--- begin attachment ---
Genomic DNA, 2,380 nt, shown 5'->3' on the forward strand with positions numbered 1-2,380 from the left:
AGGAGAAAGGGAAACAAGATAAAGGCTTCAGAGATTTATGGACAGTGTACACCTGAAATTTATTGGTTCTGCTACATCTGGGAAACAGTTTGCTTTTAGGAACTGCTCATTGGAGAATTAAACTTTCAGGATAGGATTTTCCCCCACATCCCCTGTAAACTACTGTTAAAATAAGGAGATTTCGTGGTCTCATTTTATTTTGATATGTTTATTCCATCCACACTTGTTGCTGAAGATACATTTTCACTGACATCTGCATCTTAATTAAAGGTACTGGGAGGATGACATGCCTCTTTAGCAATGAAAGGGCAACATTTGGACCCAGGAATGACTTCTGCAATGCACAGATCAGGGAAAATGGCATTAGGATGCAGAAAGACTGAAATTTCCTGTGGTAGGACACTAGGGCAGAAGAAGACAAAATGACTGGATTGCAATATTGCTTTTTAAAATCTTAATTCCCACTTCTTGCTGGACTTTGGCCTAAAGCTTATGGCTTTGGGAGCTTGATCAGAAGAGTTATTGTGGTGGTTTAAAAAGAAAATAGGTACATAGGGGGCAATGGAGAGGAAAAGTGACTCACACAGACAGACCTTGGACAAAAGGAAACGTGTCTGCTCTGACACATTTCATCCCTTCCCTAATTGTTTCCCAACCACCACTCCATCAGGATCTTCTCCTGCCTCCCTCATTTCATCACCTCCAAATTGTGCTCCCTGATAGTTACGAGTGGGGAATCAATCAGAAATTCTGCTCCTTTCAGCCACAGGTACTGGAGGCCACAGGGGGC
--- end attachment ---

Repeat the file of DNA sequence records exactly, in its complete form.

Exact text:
Genomic DNA, 2,380 nt, shown 5'->3' on the forward strand with positions numbered 1-2,380 from the left:
AGGAGAAAGGGAAACAAGATAAAGGCTTCAGAGATTTATGGACAGTGTACACCTGAAATTTATTGGTTCTGCTACATCTGGGAAACAGTTTGCTTTTAGGAACTGCTCATTGGAGAATTAAACTTTCAGGATAGGATTTTCCCCCACATCCCCTGTAAACTACTGTTAAAATAAGGAGATTTCGTGGTCTCATTTTATTTTGATATGTTTATTCCATCCACACTTGTTGCTGAAGATACATTTTCACTGACATCTGCATCTTAATTAAAGGTACTGGGAGGATGACATGCCTCTTTAGCAATGAAAGGGCAACATTTGGACCCAGGAATGACTTCTGCAATGCACAGATCAGGGAAAATGGCATTAGGATGCAGAAAGACTGAAATTTCCTGTGGTAGGACACTAGGGCAGAAGAAGACAAAATGACTGGATTGCAATATTGCTTTTTAAAATCTTAATTCCCACTTCTTGCTGGACTTTGGCCTAAAGCTTATGGCTTTGGGAGCTTGATCAGAAGAGTTATTGTGGTGGTTTAAAAAGAAAATAGGTACATAGGGGGCAATGGAGAGGAAAAGTGACTCACACAGACAGACCTTGGACAAAAGGAAACGTGTCTGCTCTGACACATTTCATCCCTTCCCTAATTGTTTCCCAACCACCACTCCATCAGGATCTTCTCCTGCCTCCCTCATTTCATCACCTCCAAATTGTGCTCCCTGATAGTTACGAGTGGGGAATCAATCAGAAATTCTGCTCCTTTCAGCCACAGGTACTGGAGGCCACAGGGGGC